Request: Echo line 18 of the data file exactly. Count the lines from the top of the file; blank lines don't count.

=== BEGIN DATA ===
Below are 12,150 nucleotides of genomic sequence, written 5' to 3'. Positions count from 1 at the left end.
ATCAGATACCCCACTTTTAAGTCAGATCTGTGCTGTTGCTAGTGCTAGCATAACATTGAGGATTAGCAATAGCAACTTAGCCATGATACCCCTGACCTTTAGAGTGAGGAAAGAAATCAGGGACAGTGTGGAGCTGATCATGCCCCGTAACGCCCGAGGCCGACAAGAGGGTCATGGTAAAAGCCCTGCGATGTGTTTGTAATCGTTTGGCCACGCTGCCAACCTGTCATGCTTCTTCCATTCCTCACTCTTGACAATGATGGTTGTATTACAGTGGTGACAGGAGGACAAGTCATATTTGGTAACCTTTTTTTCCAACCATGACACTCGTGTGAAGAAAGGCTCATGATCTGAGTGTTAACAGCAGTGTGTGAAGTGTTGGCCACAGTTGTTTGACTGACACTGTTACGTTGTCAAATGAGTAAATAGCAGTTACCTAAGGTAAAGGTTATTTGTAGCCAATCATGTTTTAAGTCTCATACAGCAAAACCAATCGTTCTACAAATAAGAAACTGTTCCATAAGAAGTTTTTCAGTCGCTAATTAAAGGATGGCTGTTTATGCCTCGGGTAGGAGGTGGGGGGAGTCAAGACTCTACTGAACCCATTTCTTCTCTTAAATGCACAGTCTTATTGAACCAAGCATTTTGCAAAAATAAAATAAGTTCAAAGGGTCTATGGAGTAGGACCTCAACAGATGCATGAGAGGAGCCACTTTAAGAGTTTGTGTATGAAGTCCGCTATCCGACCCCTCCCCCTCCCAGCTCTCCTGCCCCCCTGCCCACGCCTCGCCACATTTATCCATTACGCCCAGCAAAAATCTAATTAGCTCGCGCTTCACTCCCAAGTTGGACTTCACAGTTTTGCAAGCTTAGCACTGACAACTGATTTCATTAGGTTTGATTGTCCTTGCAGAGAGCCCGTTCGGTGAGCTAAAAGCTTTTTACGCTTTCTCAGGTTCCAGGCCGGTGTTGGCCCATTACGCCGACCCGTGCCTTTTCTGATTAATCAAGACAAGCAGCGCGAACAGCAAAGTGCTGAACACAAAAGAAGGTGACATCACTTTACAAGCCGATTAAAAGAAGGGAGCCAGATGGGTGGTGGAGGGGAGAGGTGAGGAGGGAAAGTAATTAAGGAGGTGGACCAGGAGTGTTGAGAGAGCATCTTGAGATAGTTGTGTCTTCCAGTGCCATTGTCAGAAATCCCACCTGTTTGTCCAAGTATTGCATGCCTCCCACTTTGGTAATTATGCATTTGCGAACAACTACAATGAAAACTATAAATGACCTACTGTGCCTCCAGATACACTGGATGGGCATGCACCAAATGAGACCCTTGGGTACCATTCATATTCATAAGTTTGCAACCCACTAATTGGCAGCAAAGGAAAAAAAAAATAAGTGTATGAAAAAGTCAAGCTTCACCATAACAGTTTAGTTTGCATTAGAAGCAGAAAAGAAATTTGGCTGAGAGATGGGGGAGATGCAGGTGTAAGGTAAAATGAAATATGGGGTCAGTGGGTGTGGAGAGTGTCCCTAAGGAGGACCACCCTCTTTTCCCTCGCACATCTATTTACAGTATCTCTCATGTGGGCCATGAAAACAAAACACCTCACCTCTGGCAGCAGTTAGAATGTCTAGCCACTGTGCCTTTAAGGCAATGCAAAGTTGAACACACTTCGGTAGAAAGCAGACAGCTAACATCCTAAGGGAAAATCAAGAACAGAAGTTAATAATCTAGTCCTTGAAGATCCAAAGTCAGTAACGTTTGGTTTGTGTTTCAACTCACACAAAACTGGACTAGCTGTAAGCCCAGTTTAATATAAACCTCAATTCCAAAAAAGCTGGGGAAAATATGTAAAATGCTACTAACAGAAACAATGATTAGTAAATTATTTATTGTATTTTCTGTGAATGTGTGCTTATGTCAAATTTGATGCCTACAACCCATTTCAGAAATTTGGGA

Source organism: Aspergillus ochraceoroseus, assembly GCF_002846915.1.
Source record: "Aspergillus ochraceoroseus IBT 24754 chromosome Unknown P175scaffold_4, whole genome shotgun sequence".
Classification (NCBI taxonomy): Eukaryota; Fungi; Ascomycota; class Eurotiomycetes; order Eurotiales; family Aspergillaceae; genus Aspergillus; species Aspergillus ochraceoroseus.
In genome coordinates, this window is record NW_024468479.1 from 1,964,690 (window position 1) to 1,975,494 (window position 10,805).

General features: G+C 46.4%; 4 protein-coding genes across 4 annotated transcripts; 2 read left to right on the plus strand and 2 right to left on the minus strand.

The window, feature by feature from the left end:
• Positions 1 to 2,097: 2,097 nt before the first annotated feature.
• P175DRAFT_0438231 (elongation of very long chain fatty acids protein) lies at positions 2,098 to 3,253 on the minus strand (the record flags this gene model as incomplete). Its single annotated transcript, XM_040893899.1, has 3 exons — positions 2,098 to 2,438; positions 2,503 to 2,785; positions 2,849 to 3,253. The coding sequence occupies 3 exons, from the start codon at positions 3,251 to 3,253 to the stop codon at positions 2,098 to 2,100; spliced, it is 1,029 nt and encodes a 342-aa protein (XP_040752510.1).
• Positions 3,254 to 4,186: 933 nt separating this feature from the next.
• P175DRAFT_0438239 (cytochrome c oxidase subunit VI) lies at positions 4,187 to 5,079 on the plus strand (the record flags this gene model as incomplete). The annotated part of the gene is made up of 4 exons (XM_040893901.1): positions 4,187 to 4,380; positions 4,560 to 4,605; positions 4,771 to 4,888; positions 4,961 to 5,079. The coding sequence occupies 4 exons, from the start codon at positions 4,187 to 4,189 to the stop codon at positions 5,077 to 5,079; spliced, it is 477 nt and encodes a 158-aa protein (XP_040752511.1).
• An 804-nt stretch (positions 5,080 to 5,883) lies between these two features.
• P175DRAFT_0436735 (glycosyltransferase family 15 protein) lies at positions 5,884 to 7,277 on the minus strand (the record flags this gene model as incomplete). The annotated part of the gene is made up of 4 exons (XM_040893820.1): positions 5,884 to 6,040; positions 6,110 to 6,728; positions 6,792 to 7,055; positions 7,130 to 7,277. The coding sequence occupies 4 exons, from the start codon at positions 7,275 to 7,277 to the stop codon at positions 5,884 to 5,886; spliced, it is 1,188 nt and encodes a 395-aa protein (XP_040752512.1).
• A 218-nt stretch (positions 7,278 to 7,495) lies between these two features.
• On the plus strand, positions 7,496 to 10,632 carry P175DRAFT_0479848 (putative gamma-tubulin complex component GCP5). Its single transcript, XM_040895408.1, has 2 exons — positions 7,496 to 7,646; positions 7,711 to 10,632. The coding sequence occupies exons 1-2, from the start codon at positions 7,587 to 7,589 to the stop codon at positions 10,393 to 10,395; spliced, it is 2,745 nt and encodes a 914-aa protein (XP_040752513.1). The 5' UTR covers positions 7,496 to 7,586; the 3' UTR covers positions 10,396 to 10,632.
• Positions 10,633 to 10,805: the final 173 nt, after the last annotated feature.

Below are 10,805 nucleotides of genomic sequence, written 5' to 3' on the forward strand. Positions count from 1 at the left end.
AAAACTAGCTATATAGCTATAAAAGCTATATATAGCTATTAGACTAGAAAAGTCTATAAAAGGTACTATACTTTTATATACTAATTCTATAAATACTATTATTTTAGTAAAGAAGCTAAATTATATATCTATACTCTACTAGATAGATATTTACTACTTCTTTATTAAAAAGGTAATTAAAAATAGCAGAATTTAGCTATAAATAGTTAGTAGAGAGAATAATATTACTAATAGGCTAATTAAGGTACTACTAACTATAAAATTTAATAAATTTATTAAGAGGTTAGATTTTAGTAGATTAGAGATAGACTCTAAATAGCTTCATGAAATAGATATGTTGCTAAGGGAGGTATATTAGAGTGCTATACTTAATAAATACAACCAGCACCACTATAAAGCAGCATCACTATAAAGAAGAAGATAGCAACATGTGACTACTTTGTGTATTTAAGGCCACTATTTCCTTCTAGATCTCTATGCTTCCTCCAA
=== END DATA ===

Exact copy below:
Below are 10,805 nucleotides of genomic sequence, written 5' to 3' on the forward strand. Positions count from 1 at the left end.